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AROUND THE NABERHOOD: Voter apathy and deciding what’s for dinner

I was going to write about the abysmal voter turnout in the 2012 primaries and urge everyone to go vote today but there’s not much more to say.

We’ve all heard it, every civics class in school urges students to appreciate their freedom to vote and even goofy celebrity slogans like 2004’s “Vote or Die” campaign pop up every four years.

If you ask the average Joe on the street when Election Day is, they’ll likely point to November — but if you think about it, today is the real Election Day. In case you’ve been living under a rock, today is the primary election, and it’s my hope that you guys will read this before the polls close tonight.

The primaries are when we narrow down our choices, and some could argue when we ultimately decide who is going to run this ship, since November’s voters tend to stick with voting straight down the Republican line.

In the 2012 primaries in Park County, only 6,941 people voted, but then in November there were 14,706 voters at the polls.

This isn’t the real problem; it’s just a symptom of a much larger problem — apathy.

Voter apathy is on par with heading out for dinner with friends and asking what everyone wants to eat, and half of them say “I don’t care” — but then ultimately complain about the restaurant you go to anyway.

But numbers don’t lie; a lot of people didn’t show up last time — I hope more show up today because unless you make your voice heard by voting, you really don’t have a right to complain about the outcome.

If you want pizza, say you want pizza. Don’t just shrug your shoulders and say “whatever” but then whine about ending up at the steakhouse. If you want a certain candidate, say so today, because once the polls close tonight you’re going to be stuck with whomever the majority picks as the options for November.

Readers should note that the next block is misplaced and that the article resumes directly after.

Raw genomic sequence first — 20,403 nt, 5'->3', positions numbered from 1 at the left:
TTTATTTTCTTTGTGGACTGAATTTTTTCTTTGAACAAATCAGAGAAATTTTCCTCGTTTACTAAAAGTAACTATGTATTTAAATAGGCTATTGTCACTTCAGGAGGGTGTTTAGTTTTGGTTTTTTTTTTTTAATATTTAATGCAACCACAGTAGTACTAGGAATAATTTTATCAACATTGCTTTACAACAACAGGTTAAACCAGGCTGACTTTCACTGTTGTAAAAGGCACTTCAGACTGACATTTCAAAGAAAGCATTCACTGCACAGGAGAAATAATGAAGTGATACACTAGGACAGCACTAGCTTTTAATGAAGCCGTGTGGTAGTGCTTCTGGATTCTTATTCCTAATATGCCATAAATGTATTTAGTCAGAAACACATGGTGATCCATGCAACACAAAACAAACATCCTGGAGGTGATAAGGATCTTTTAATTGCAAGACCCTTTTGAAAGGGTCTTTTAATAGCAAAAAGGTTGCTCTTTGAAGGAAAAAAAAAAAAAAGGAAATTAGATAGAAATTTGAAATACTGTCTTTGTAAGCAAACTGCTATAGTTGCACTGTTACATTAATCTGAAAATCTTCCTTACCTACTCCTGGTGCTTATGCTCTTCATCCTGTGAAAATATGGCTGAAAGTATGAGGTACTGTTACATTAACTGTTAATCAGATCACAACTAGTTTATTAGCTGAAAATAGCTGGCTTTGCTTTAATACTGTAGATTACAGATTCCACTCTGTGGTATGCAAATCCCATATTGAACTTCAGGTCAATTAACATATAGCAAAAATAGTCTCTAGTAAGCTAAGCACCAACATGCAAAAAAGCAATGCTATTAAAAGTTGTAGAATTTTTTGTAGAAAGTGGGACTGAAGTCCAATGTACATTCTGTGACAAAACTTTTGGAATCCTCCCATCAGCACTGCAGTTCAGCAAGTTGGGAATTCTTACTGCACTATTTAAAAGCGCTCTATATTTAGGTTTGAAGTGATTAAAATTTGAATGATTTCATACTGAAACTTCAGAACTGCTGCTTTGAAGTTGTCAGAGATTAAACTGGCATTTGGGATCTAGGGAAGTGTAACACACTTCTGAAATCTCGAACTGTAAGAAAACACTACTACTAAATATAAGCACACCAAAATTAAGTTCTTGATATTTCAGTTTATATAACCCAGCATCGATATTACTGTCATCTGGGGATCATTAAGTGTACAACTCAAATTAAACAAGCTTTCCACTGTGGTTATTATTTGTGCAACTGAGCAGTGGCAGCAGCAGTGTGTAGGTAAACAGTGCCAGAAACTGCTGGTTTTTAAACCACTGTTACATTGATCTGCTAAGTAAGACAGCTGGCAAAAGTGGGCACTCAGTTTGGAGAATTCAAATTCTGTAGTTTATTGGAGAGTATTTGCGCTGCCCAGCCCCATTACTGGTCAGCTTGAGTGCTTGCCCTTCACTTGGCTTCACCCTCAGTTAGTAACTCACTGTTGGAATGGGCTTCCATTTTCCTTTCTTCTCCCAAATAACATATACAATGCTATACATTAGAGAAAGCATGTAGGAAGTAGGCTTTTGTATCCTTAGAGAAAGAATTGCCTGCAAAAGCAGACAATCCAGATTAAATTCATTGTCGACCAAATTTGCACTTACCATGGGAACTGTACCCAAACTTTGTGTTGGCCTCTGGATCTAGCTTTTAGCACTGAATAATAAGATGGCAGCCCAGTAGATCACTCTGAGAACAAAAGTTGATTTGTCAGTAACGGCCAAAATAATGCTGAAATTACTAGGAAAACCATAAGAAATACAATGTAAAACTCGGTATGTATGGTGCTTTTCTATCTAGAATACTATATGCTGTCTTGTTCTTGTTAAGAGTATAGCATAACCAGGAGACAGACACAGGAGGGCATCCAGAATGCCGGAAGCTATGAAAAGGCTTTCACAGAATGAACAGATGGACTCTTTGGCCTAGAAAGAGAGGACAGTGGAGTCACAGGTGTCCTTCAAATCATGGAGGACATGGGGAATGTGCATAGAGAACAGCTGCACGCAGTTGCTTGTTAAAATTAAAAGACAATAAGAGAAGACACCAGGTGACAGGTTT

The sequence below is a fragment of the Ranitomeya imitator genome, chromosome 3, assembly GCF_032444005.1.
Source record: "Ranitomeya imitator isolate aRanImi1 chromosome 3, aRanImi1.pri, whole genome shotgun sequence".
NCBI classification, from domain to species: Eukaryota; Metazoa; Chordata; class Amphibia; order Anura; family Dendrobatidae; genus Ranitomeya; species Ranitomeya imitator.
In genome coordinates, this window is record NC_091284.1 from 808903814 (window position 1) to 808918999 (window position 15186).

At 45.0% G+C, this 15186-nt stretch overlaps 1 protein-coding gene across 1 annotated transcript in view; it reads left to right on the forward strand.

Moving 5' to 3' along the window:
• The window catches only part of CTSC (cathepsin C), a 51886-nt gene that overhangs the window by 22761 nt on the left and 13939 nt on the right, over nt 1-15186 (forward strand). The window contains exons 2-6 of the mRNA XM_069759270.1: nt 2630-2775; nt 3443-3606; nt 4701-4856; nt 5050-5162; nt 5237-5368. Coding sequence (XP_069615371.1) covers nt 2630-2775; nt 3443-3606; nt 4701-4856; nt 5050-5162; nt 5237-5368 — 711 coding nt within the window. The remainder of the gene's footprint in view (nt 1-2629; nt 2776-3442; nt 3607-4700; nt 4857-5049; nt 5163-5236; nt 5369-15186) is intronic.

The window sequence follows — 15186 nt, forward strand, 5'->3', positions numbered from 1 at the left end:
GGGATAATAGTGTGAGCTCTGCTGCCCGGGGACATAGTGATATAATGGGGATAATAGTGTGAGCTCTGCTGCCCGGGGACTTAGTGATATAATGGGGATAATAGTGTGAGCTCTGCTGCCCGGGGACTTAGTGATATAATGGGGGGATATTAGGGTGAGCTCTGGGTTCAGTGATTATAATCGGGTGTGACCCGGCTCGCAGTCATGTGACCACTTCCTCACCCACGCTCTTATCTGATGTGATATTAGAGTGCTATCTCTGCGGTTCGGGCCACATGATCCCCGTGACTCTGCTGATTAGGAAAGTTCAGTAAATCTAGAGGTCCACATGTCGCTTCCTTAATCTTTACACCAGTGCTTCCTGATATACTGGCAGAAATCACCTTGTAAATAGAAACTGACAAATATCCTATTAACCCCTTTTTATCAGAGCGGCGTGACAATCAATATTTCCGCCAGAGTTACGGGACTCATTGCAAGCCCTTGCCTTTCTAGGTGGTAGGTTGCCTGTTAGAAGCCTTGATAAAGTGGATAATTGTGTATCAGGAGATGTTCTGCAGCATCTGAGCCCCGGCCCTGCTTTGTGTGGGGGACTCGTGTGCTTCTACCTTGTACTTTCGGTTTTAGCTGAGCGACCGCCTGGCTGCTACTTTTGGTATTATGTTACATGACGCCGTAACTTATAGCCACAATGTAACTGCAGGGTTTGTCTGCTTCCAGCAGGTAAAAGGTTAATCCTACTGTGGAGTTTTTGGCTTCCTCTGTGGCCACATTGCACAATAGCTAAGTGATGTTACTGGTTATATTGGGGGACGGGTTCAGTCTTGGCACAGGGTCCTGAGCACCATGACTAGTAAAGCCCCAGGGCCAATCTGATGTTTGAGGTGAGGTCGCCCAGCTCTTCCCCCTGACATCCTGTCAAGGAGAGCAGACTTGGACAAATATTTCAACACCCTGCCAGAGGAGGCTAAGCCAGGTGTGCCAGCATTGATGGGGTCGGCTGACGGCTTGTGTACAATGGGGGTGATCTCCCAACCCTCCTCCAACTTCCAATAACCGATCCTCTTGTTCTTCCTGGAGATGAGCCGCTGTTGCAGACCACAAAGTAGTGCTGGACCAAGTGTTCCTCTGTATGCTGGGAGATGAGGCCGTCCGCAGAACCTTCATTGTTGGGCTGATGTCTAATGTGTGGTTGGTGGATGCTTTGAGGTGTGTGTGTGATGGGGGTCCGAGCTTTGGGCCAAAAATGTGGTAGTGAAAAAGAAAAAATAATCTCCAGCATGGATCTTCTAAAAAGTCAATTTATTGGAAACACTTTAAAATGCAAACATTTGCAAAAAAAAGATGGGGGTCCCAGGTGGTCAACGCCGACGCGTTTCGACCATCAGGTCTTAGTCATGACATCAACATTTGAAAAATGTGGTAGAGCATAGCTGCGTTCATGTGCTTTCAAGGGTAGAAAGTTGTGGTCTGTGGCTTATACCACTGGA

Voter apathy is hardly a new trend, according to the American Presidency Project put together by UC Santa Barbara. Voter turnout peaked in 1876 when about 81.8 percent of eligible voters showed up at the polls — but keep in mind, women weren’t allowed to vote at that time.

By the time the 19th Amendment passed in 1919 and was ratified in 1920, voter participation bottomed out at about 48.9 percent of eligible voters casting their ballots — a percentage not seen again until the 1996 election when about 49 percent showed up.

Since then, voter participation has been increasing but is still in the mid-50s.

So what’s the deal?

Considering that low voter participation has been the norm from essentially the get-go, perhaps it is just human nature to not care? Maybe access to the polls is an issue? Maybe voters feel alienated from the politicians they have to choose from?

It seems the only thing we can do is speculate and encourage everyone to vote. Whether they’ll do it is up to them.

Now back to my choosing what’s for dinner analogy. The voters are in the driver’s seat today and the apathetic non-participants are just along for the ride — and if I’m in the driver’s seat, you can be guaranteed we will be getting steak and ordering mozzarella sticks for appetizers.

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